• If you find the queen but don’t find eggs, the queen may no longer be efficiently laying eggs (too old, sick, etc.). You may suggest requeening, though mite treatments may also cause a pause in egg-laying.
  9. Observe the brood pattern and quality. A healthy brood frame is a mostly solid block of capped cells.
    • Problematic patterns include “patchy” patterns with many gaps between capped cells and partly opened/uncapped brood where the nurse bee detected a problem in the cell.
  10. Continue observing bees and brood to determine if any pathogens and parasites are present. Use Vita Bee field ELISA tests to confirm AFB or EFB.
    • Chalkbrood: chalky cadavers of dead brood (often on the bottom board of the colony)
    • Nosema: excessive poop on the outside of the colony wall
    • AFB: sunken, concave, or perforated brood cappings; brown, mucoid pre-pupae laying flat on the lower cell wall that will string out into about 2 cm ‘ropes’ when prodded with swab; and noticeable foul odor
    • EFB: yellow/brown, twisted, and scaled larvae
    • Viruses: visibly deformed wings, brown/diseased brood that is negative for AFB and EFB
    • For more information on diagnosing honey bee diseases, watch the Dyce Lab's one-hour video tutorial on diagnosing brood diseases or visit our pests, parasites, and disease factsheet page.
  11. Perform a Varroa mite check, even if there are no mites visible on bees. Suggest mite treatment if mite counts are higher than 6 mites per 300 bees in May - July or 9 mites per 300 bees in August - September. To learn how to monitor and treat for mites, download our Varroa mite factsheets.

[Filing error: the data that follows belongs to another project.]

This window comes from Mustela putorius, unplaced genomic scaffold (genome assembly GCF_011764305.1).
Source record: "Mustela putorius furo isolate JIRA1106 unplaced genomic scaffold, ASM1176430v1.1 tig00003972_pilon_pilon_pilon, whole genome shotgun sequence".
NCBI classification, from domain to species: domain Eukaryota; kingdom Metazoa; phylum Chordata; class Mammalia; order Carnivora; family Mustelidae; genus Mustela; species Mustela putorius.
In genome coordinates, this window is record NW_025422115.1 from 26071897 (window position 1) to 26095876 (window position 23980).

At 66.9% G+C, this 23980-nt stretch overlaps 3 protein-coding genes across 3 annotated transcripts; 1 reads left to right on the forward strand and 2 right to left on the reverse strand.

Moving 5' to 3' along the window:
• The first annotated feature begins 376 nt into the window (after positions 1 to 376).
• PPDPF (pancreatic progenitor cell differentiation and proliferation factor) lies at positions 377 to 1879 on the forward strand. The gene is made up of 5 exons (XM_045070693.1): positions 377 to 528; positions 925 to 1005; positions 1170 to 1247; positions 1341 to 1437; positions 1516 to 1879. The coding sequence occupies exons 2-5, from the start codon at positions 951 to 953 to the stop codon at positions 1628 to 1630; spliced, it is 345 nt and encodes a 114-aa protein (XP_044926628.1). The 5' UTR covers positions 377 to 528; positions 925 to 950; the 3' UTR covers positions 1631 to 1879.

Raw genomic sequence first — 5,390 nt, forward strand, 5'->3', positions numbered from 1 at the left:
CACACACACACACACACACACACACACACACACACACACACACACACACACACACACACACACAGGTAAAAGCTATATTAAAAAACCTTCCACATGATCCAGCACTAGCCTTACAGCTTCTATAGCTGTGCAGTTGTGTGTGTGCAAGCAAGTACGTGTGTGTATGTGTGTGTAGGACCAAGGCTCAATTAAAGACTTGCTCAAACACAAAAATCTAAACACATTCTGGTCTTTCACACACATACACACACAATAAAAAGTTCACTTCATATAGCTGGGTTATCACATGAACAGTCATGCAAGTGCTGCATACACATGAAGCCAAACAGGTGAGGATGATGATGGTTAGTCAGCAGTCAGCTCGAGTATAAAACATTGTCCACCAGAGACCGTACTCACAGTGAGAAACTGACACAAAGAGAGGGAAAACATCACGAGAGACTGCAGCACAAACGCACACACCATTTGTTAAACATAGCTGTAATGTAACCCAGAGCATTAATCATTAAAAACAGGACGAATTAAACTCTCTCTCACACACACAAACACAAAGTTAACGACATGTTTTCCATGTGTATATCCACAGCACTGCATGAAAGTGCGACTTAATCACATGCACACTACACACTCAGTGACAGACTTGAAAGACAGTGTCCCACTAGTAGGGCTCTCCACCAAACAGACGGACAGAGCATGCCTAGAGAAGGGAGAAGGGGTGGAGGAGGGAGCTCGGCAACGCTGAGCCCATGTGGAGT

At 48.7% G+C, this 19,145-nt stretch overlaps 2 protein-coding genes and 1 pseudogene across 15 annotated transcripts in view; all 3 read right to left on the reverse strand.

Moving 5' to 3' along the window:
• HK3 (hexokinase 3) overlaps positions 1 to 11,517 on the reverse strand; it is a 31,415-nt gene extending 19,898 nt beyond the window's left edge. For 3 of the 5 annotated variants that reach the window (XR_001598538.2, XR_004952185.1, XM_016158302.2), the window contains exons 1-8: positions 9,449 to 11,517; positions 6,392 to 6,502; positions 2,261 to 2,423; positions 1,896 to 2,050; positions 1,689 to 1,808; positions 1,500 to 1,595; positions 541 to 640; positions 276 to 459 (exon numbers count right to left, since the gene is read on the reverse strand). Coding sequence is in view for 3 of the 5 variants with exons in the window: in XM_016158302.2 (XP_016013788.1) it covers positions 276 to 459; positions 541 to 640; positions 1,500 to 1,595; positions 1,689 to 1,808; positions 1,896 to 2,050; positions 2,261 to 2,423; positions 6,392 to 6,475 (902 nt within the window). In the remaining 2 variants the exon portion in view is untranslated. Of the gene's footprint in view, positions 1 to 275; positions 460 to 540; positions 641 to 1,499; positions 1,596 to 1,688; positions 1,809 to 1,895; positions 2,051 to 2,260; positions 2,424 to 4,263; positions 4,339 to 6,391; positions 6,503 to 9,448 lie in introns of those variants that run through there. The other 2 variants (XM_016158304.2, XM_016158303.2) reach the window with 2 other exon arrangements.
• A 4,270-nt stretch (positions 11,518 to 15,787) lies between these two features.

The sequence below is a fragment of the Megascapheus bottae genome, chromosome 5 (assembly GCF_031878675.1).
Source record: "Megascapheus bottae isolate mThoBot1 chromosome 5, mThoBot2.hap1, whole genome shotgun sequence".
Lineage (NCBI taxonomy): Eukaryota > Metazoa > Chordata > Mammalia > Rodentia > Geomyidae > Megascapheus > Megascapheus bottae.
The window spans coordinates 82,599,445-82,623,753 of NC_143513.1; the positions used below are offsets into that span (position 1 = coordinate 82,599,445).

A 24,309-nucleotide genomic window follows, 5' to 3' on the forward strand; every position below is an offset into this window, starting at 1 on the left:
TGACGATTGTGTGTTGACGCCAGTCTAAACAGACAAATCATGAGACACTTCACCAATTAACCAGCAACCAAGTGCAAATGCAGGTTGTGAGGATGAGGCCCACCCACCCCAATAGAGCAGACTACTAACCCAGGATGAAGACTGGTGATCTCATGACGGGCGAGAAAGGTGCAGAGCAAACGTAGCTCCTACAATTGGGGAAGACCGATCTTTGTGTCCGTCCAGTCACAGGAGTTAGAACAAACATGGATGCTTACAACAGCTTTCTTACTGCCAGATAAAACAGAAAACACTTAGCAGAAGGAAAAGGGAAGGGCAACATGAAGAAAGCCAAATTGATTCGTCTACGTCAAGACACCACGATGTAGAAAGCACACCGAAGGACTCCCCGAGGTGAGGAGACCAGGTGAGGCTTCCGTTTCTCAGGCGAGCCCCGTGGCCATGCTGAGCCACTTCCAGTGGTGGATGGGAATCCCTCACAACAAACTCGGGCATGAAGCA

Often symptoms of American Foulbrood (AFB) and European Foulbrood (EFB) may look similar, and a diagnostic test should be used to determine the disease. EFB infection does not require regulation, and antibiotic treatment is up to the beekeeper. If the infection is determined to be AFB, the following steps must be carried out.

  1. Use a Vita Bee Diagnostic Test Kit. Determine if larvae present the characteristic “roping out” symptom
  2. Mark the suspected hive and quarantine the apiary
  3. Contact Cornell’s Dyce Lab: Scott McArt (shm33 [at] (shm33[at]cornell[dot]edu)) and the State Apiculturist: Joan Mahoney (Joan.Mahoney [at] (Joan[dot]Mahoney[at]agriculture[dot]ny[dot]gov))
  4. Send a sample of brood to the USDA Beltsville Laboratory for confirmation. Collect a 2-in x 2-in piece of comb with brood (no honey) and wrap it loosely in newspaper. Mail the sample in a cardboard box. Learn more about how to submit samples to the USDA Bee Lab on their website.

    Bee Disease Diagnosis
    Bee Research Laboratory
    10300 Baltimore Ave
    Bldg. 306 Room 316
    Beltsville, MD 20705

  5. If the colony is confirmed to be positive for AFB it must be destroyed by burning. Uninfected colonies may be treated with antibiotics if the beekeeper prefers (generally Oxytetracycline hydrochloride)

Useful Links

Logo for the Honey Bee Veterinary Consortium with a honey bee inside outlined hexagons
A close up of worker bees on a frame pulled from a hive
Kaitlin Deutsch presents a slideshow to a group of veterinarians at Dyce Lab